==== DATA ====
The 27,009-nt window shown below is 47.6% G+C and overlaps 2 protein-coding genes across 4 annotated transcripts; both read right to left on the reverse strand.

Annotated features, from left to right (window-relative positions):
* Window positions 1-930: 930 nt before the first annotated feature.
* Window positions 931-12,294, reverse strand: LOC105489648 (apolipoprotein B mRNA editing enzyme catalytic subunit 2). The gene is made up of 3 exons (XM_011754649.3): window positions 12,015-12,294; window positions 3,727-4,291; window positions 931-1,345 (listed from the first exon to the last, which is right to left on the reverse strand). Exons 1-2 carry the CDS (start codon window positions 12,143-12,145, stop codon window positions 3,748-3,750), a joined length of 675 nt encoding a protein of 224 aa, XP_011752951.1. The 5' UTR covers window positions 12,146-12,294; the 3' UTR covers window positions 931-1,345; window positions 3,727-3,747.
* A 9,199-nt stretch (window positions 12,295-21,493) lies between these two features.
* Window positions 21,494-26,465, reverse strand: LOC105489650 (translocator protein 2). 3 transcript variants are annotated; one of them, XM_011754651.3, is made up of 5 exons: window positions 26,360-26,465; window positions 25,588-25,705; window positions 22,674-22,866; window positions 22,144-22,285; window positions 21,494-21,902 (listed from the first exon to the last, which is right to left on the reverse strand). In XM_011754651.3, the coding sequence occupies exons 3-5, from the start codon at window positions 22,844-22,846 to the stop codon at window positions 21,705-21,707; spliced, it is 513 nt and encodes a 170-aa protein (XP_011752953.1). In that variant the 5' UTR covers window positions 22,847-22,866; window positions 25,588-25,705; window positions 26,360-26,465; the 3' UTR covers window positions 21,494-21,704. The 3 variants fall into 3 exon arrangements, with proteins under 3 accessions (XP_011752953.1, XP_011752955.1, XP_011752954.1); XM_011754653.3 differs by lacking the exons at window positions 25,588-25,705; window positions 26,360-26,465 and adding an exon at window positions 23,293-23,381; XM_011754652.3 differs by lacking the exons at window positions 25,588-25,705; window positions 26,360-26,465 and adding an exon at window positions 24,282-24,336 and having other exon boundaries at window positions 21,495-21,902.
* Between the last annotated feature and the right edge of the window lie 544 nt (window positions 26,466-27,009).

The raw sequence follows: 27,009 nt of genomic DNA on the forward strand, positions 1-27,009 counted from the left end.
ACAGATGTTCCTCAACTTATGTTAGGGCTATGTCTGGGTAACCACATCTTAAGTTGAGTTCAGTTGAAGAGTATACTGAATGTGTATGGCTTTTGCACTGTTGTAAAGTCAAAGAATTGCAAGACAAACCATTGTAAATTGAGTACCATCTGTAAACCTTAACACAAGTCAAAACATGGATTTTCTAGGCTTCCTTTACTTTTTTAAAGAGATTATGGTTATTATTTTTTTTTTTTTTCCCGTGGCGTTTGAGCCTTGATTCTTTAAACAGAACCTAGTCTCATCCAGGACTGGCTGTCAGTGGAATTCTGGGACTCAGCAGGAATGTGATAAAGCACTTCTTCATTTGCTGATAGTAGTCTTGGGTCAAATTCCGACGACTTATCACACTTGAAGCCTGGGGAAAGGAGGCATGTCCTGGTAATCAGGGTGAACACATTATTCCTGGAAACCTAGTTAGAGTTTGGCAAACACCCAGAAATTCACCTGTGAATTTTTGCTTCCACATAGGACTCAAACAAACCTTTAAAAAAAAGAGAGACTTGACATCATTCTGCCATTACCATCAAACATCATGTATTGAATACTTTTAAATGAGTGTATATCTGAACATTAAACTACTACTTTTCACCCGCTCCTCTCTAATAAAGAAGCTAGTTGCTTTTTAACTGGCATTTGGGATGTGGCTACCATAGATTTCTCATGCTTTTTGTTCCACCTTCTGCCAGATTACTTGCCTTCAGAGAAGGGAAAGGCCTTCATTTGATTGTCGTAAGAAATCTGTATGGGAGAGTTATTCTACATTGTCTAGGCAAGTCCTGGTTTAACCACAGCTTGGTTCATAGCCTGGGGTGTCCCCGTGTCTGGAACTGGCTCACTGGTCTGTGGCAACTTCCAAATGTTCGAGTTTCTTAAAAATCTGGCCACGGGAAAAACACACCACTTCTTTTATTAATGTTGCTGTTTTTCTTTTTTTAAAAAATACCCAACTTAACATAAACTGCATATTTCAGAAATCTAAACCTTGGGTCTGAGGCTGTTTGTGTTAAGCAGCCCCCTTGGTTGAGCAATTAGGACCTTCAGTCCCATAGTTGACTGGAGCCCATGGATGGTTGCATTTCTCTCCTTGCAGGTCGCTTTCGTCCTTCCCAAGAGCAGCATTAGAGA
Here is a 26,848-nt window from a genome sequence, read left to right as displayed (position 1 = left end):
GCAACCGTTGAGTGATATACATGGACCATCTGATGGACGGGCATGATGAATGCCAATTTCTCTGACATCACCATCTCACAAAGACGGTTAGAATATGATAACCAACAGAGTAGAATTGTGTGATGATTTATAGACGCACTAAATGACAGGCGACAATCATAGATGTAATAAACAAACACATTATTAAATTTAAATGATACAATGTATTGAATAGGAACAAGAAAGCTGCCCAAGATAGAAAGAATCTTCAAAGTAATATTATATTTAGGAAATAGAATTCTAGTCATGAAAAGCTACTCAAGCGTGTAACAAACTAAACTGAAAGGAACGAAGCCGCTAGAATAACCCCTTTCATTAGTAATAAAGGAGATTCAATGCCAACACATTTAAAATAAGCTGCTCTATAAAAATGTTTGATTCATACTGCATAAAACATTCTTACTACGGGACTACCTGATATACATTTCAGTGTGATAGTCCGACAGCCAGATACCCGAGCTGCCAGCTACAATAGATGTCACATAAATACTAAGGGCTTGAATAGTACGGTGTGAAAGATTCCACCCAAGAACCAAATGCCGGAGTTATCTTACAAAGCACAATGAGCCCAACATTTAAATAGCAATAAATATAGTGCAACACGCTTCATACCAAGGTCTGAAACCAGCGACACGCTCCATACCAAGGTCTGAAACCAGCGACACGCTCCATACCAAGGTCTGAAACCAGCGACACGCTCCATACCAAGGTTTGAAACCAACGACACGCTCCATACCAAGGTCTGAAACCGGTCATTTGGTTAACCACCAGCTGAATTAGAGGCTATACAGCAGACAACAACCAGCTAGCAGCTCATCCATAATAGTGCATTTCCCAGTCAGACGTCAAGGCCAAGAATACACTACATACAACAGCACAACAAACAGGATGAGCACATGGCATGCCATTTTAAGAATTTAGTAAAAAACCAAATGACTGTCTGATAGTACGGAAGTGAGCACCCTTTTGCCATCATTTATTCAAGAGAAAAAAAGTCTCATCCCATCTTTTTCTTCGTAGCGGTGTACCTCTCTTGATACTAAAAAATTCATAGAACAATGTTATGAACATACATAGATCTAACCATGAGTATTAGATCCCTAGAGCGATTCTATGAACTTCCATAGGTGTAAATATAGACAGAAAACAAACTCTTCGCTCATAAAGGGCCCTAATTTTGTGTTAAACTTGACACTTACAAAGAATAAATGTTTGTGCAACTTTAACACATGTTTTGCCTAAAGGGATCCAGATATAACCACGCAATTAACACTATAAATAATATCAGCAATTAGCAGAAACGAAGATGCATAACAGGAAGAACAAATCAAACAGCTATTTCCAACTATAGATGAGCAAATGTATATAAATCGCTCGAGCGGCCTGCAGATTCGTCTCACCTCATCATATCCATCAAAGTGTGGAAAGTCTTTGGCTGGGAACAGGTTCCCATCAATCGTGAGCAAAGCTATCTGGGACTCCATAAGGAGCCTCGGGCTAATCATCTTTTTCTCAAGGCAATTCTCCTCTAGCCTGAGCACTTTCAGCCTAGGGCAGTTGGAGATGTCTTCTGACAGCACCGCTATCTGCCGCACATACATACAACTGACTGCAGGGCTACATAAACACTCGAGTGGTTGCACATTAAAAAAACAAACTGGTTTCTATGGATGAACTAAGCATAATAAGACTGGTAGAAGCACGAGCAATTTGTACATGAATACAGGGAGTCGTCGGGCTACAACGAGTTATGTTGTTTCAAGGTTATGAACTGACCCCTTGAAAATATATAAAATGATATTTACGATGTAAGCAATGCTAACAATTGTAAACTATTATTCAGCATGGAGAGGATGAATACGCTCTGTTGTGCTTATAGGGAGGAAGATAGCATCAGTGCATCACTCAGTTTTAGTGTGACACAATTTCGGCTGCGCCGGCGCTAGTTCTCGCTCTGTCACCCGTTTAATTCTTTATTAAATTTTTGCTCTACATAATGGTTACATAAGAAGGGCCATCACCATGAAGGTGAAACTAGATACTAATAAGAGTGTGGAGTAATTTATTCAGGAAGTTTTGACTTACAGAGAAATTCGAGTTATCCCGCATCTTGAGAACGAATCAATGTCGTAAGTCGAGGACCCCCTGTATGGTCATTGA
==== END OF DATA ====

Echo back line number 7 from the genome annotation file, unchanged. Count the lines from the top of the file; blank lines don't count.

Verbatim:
* Between the last annotated feature and the right edge of the window lie 544 nt (window positions 26,466-27,009).